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Armenia Rules Out Mediation In Russian-Georgian Standoff


By Hrach Melkumian

Armenia is ready to help Georgia and Russia settle their escalating dispute over the presence of Chechen rebels on Georgian territory but is not seeking a mediating role, Deputy Foreign Minster Ruben Shugarian said on Friday.

“I think that Armenia can not yet act as a mediator in various international conflicts. We would rather act like a facilitator,” Shugarian said, laying out official Yerevan’s position on mounting tensions over Georgia’s Pankisi Gorge bordering Russia’s separatist republic of Chechnya.

Russia has threatened to use force to flush out the rebels believed to be hiding in the rugged area and periodically launching cross-border raids on Russian troops in Chechnya. But Georgia insists that any Russian attack would amount to “military aggression” against its sovereign territory and that it will itself establish order in the lawless gorge. Georgian Interior Minister Koba Narchemashvili said on Friday that Tbilisi’s ongoing military operation in Pankisi, dismissed as window dressing by Moscow, has already yielded important results, Reuters reported.

Speaking at a roundtable discussion of the Pankisi crisis in Yerevan, Shugarian said that Armenia can take part in “some negotiations” aimed at easing the tensions because it is “interested in having a stable Georgia.”

Armenia, which is Russia’s main regional ally and hosts Russian troops, could find itself in a very delicate situation in the event of an armed confrontation between Moscow and Tbilisi. Hence, its reluctance to upset any of the conflicting parties.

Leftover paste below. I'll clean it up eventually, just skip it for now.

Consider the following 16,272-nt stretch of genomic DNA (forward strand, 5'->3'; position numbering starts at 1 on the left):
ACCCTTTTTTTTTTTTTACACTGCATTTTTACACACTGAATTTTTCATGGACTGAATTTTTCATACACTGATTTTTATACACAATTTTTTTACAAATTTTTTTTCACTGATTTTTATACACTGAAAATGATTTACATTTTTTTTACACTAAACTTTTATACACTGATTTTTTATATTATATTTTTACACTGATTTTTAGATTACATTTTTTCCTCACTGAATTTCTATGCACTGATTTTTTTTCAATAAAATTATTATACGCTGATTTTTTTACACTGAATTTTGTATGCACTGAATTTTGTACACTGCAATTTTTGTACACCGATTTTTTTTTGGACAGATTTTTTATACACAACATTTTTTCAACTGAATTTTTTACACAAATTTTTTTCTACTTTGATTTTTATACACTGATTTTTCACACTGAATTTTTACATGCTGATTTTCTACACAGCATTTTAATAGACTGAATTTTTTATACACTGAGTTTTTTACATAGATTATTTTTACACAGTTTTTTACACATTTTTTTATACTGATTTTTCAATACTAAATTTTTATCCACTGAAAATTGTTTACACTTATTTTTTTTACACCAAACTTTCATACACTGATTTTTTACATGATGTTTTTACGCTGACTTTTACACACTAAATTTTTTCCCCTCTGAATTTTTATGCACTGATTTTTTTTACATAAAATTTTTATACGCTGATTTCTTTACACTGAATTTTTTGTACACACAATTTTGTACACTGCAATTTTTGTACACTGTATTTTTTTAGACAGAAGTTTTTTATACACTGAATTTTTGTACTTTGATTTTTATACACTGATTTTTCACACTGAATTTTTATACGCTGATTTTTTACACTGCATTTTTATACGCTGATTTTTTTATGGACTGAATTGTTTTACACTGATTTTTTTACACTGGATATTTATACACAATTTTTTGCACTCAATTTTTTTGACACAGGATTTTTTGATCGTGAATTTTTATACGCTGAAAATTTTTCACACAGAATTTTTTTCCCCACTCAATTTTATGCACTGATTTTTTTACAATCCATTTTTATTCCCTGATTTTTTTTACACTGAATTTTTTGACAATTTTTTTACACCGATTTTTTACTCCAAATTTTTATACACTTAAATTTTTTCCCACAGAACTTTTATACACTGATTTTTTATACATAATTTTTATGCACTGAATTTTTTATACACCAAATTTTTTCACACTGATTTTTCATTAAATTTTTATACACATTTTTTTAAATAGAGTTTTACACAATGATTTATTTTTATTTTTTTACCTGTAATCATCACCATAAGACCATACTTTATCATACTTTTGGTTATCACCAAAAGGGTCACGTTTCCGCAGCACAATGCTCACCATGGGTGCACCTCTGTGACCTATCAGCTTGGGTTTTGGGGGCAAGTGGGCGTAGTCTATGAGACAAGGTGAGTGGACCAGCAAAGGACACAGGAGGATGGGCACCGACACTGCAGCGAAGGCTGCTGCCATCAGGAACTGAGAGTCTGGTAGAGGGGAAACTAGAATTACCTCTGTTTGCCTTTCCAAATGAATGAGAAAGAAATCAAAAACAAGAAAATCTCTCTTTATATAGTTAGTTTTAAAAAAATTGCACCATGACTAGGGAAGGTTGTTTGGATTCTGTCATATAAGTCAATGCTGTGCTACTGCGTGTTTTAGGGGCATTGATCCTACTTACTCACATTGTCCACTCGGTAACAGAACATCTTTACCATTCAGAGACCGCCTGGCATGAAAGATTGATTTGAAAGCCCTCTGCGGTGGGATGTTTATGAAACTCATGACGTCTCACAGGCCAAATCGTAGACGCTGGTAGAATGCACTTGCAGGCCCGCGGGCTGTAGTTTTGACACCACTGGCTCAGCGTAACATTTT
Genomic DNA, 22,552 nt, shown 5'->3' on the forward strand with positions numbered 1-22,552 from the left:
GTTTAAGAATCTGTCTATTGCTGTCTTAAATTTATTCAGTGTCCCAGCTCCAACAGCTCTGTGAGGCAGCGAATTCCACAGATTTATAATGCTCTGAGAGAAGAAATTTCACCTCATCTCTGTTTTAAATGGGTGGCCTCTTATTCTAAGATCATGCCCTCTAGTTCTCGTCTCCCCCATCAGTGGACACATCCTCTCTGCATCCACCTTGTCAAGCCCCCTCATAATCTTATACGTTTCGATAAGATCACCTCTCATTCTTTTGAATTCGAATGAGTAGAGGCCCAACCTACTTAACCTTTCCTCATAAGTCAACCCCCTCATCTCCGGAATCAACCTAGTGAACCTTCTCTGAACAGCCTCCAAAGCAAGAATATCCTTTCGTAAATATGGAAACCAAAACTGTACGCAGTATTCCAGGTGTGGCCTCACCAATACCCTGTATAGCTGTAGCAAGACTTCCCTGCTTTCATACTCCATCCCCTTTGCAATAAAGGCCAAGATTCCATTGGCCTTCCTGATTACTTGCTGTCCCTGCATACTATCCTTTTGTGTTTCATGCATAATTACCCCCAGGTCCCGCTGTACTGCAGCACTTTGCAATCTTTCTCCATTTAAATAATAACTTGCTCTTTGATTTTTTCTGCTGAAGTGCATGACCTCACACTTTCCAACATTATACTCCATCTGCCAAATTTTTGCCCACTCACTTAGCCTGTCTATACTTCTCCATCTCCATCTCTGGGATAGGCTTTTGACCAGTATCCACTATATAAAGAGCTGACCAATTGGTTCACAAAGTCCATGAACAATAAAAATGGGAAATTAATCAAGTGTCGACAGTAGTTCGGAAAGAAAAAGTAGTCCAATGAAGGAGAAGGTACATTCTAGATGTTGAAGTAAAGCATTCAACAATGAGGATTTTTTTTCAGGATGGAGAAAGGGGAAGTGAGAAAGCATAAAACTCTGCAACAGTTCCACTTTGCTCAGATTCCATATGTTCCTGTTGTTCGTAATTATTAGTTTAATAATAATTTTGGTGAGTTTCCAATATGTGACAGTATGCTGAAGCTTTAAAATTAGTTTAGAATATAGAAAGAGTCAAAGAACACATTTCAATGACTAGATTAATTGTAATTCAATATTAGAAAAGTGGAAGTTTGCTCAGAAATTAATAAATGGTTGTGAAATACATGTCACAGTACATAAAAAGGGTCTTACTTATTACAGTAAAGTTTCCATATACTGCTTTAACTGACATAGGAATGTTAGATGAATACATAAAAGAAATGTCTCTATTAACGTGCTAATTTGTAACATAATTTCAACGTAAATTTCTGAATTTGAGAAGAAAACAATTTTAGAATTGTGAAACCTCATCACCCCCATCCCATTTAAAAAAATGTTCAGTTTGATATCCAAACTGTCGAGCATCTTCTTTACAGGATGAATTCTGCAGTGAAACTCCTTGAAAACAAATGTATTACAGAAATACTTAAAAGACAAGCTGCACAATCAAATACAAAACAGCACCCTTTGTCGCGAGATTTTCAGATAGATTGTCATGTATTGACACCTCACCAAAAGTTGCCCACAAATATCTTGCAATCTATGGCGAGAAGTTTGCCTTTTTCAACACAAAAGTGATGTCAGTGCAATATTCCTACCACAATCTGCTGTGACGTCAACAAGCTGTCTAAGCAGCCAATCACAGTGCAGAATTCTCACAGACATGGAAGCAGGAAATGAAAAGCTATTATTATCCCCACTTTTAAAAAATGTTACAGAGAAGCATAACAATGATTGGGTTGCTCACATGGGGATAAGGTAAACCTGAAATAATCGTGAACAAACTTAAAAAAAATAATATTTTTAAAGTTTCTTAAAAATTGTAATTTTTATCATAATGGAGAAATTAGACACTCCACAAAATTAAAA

The situation in Pankisi was on the agenda of this week’s visits to Yerevan by Georgian Defense Minister David Tevzadze and the influential chief of Russian President Vladimir Putin’s administration, Aleksandr Voloshin. Few details of the talks are known though.

A senior Russian diplomat on Friday denied speculation that the Kremlin may be pressing the Armenian government to endorse its toughening stance on Pankisi. Yuri Urin, the Russian military attaché in the Armenian capital, also ruled out the use of the Russian military base in Armenia in a possible military operation in Georgia. “That would make no military and political sense,” Urin told RFE/RL.

Armenia’s former defense minister, Vagharshak Harutiunian, said he also thinks that Moscow does not need to rely on its Armenian base, something which would require Yerevan’s consent. The Russian troops headquartered in Gyumri are believed to have about two dozen MiG-29 fighter jets. According to Harutiunian, this type of sophisticated military aircraft is not designed to carry out bombing raids.
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